# how do I derive the system equation for a simple delay with feedback?

I am a software engineer, and just learning digital signal processing formally, though I've hacked around before a fair amount.

I'm implementing a delay audio VST and I'm trying to wrap my head around how one creates equations of the output given a system diagram. I'm not used to circuit diagrams (they're weirdly parallel to me), so I'm trying to figure out how one goes from this system diagram: to an equation. As best I can tell, the equation for this is:

y[t] = x[t] + y[t - T] * gain


where x[t] is the input on the far left, y[t] is the output on the far right, and the delay time in samples is T.

Is this correct?

I don't fully see how the system diagram implies the second term is y[t - T] rather than x[t - T], but intuitively, I know it must be, because an audio delay unit can't really incorporate feedback if the original signal delay only happens once (feedback must enable the ever-decaying ringing with time). Otherwise we'd get just a shifted version of the original, added to the original. This would be boring.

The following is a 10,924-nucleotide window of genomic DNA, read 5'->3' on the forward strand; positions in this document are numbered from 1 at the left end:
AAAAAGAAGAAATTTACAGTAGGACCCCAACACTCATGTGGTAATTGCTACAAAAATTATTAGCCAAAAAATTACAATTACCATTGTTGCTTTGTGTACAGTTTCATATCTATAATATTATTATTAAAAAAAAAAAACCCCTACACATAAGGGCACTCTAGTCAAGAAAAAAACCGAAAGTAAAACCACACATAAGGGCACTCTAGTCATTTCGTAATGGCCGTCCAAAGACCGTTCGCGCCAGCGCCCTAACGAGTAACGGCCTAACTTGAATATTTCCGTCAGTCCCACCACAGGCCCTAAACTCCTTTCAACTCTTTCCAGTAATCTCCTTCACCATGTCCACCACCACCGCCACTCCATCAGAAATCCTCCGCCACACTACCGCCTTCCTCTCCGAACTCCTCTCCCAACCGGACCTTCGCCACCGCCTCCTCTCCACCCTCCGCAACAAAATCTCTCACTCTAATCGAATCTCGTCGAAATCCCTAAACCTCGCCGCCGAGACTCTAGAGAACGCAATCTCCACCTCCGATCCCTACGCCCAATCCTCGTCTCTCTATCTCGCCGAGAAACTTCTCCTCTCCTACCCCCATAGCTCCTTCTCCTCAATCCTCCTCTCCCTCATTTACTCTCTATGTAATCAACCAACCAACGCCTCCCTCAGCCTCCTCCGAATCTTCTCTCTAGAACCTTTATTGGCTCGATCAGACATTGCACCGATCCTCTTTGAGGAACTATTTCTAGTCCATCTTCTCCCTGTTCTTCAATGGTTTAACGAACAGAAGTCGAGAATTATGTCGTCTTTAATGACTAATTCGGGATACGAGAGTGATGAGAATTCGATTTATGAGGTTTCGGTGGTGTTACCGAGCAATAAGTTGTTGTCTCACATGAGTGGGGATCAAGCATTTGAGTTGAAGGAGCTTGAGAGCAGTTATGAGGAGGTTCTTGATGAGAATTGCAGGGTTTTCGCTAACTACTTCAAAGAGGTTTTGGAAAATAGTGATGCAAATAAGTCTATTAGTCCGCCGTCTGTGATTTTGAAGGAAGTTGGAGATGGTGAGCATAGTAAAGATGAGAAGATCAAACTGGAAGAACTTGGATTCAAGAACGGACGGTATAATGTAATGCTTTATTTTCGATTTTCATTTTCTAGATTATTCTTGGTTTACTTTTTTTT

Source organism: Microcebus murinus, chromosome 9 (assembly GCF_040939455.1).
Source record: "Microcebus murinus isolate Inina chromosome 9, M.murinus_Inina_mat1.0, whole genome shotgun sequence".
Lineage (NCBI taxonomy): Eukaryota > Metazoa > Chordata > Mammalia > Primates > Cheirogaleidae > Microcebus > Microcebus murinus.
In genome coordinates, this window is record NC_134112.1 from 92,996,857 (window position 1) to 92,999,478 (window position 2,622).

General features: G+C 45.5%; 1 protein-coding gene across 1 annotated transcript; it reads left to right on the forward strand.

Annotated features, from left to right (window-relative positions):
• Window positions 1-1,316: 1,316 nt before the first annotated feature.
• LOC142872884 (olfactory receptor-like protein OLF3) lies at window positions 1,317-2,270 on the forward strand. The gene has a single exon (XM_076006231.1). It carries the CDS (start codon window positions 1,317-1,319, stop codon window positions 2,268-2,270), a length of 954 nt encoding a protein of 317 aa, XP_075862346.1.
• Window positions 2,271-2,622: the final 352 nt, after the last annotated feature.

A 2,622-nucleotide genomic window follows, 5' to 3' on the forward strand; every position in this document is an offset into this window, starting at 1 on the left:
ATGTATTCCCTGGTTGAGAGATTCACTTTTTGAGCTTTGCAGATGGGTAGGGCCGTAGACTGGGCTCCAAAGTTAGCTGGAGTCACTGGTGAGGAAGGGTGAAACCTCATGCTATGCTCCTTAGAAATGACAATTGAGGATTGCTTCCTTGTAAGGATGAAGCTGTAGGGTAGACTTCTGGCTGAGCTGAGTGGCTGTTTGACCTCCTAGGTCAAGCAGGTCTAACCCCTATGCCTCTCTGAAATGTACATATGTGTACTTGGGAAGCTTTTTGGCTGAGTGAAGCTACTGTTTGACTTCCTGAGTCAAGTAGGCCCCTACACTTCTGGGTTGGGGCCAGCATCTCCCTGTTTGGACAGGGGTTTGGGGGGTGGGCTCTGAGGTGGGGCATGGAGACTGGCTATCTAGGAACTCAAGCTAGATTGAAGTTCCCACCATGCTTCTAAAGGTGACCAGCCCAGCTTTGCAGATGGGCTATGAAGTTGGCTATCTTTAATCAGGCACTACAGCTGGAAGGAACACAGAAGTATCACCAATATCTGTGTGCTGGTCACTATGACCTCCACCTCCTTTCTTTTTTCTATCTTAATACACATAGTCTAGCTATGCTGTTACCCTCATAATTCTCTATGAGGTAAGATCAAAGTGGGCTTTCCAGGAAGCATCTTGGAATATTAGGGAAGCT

## 1 Answer

In such cases it helps to define an additional signal $$w[n]$$ at the input of the delay. Now you can write down two equations describing the system:

\begin{align}w[n]&=x[n]+g\cdot w[n-N]\\y[n]&=x[n]+w[n-N]\end{align}\tag{1}

where $$N$$ denotes the delay (in samples) and $$g$$ is the feedback gain. From the second equation you can express $$w[n-N]$$ in terms of $$x[n]$$ and $$y[n]$$:

$$w[n-N]=y[n]-x[n]\tag{2}$$

Plugging this into the first equation gives

$$y[n+N]-x[n+N]=x[n]+g\cdot \left(y[n]-x[n]\right)\tag{3}$$

Rearranging and subtracting $$N$$ from all indices results in

$$y[n]=x[n]+(1-g)x[n-N]+g\cdot y[n-N]\tag{4}$$

Eq. $$(4)$$ is the (single) difference equation describing the system. However, it's more efficient to implement the system using the two equations given in $$(1)$$.

• Hm, when you say define an additional signal 𝑤[𝑛] at the input of the delay, you are essentially drawing a box around, what exactly? Is it starting at the arrow directly into the "+" circle before the delay and then ending as the output coming from the "Delay" box? If so, I'm not sure why you'd write the time index as 𝑤[𝑛-N] in the y[n] equation - doesn't the delay happen inside of w? Just trying to figure out what subsystem you're referring to. – lollercoaster Sep 7 '19 at 2:48
• @lollercoaster: The signal $w[n]$ is just directly at the input of the delay. That's why at the output of the delay you have $w[n-N]$. – Matt L. Sep 9 '19 at 5:46